The present invention shows that it is possible to analyse 3-iodothyronamine (T1AM) electrochemically, creating the grounds to any electrochemical sensor or chip used in the future to analyse this compound.
Thyroid hormones have crucial effects on metabolism and thermogenesis, on processes involving muscular contraction, on growth and also in reproduction, immune and antiviral defense as well as defense against free radicals. The thyroid, anatomically situated in the neck produces several hormones, particularly 3’,5’,3,5-Ltetraiodothyronine (T4) and 3´,5’,3-L-triiodothyronine (T3). Given their importance in several physiological functions, these thyroid hormones are routinely quantified to help diagnose and assess several pathologies. Less than ten years ago another thyroid hormone, T1AM(3-iodothyronamine), was unveiled as a relevant endocrinal key player. Data is coherent with the assumption that T1AM, like T3 and T4, has, to say the least, some role in the regulation of metabolism.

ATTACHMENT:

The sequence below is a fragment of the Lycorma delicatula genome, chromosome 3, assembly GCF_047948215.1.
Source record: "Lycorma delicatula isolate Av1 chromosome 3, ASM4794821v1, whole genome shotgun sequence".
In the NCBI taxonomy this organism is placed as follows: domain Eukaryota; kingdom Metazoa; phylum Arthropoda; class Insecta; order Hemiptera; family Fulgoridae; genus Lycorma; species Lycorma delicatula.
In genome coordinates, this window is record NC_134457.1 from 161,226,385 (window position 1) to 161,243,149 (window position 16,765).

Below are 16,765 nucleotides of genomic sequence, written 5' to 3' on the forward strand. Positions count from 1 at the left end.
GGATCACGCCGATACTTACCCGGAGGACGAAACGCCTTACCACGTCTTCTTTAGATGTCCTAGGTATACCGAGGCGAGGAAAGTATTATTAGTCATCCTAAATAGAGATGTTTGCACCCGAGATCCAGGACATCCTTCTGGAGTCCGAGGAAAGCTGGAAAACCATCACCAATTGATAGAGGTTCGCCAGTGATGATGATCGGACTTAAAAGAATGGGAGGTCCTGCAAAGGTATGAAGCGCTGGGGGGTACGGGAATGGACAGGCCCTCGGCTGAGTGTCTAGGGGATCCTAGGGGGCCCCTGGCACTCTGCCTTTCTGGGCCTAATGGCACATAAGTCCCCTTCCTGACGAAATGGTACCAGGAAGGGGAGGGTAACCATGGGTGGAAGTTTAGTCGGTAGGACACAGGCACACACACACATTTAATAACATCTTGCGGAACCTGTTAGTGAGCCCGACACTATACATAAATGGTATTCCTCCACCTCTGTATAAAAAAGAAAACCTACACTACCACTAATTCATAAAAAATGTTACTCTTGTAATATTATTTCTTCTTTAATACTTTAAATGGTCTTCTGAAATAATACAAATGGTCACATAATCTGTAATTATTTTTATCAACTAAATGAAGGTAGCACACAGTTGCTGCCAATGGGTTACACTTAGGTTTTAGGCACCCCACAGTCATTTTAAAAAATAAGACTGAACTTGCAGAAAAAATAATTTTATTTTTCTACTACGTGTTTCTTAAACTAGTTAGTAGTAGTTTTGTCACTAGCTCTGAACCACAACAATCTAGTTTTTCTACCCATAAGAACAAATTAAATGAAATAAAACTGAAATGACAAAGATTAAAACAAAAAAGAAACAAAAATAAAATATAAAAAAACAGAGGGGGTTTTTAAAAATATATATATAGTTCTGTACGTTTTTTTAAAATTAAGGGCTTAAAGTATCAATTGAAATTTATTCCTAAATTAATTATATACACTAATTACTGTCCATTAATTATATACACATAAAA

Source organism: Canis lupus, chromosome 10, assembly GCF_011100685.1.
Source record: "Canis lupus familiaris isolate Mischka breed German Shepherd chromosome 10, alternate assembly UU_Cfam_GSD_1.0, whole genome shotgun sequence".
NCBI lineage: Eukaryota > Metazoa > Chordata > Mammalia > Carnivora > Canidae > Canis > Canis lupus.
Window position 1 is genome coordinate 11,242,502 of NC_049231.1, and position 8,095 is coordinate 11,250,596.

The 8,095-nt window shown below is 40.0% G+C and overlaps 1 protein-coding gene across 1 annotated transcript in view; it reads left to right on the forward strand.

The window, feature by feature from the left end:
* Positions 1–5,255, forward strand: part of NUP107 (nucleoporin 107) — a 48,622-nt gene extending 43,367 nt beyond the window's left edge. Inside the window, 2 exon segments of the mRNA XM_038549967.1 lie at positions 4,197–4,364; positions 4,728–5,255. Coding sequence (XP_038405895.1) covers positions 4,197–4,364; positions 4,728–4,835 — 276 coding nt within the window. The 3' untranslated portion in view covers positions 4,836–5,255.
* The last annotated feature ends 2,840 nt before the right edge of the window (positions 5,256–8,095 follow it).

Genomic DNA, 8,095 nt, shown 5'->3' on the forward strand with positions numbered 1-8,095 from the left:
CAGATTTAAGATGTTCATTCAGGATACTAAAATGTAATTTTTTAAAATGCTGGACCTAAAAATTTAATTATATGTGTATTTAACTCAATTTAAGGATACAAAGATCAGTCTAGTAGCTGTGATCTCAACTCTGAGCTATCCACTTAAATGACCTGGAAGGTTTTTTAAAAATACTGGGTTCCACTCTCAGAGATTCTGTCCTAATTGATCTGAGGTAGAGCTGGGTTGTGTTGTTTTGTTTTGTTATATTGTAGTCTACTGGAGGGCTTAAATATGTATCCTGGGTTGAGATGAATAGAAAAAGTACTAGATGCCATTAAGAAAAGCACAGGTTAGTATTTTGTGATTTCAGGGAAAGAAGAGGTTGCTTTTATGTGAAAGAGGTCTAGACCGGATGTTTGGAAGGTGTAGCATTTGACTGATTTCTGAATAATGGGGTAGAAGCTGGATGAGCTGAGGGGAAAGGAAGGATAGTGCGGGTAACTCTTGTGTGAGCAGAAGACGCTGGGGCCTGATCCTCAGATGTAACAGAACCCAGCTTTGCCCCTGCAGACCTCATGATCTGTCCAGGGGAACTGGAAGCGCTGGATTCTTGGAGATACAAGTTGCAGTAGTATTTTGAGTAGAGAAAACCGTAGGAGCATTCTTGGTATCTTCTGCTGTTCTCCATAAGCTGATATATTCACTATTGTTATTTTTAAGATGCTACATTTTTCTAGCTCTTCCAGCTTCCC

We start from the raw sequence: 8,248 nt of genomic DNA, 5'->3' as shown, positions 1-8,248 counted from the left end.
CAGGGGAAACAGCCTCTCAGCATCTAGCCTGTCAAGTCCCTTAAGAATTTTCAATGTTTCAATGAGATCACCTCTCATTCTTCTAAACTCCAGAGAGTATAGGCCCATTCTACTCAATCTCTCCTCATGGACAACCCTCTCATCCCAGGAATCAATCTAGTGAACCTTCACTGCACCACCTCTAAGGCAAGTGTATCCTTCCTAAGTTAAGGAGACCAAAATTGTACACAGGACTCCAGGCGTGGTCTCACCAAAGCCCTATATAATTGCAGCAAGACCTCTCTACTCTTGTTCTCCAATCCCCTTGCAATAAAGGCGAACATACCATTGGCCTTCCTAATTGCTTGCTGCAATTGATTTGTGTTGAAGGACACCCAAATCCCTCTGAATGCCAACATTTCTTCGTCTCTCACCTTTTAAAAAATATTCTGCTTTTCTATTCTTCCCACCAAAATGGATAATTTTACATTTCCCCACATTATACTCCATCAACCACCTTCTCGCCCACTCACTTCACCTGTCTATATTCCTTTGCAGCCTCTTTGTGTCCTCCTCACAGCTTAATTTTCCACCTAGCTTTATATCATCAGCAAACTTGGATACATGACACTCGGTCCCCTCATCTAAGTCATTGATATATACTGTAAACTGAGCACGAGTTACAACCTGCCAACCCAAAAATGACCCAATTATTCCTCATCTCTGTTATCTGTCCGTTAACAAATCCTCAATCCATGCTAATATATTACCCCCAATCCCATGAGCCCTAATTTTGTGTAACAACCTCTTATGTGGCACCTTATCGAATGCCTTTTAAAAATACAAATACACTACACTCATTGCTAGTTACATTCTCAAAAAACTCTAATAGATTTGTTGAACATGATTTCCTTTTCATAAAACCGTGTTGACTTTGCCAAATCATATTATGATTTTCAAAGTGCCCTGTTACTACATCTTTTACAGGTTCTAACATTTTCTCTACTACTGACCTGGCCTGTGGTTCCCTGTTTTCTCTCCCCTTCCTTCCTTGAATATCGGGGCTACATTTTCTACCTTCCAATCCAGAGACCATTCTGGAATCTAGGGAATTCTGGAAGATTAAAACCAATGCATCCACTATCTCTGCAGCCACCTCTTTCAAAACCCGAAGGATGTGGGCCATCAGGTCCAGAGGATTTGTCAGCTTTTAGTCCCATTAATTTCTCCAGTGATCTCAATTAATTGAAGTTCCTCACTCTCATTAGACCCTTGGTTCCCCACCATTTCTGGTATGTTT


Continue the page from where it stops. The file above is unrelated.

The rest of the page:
Actual method to detect T1AM is chromatography, immunotests, but are expensive and slow to get the results. T1AM detection has been based in LC-MS/MS and immunoassays methodologies, which are time consuming and costly. The invention shows that it is possible to analyse T1AM electrochemically. This creates the grounds to any electrochemical sensor or chip used in the future to analyse this compound.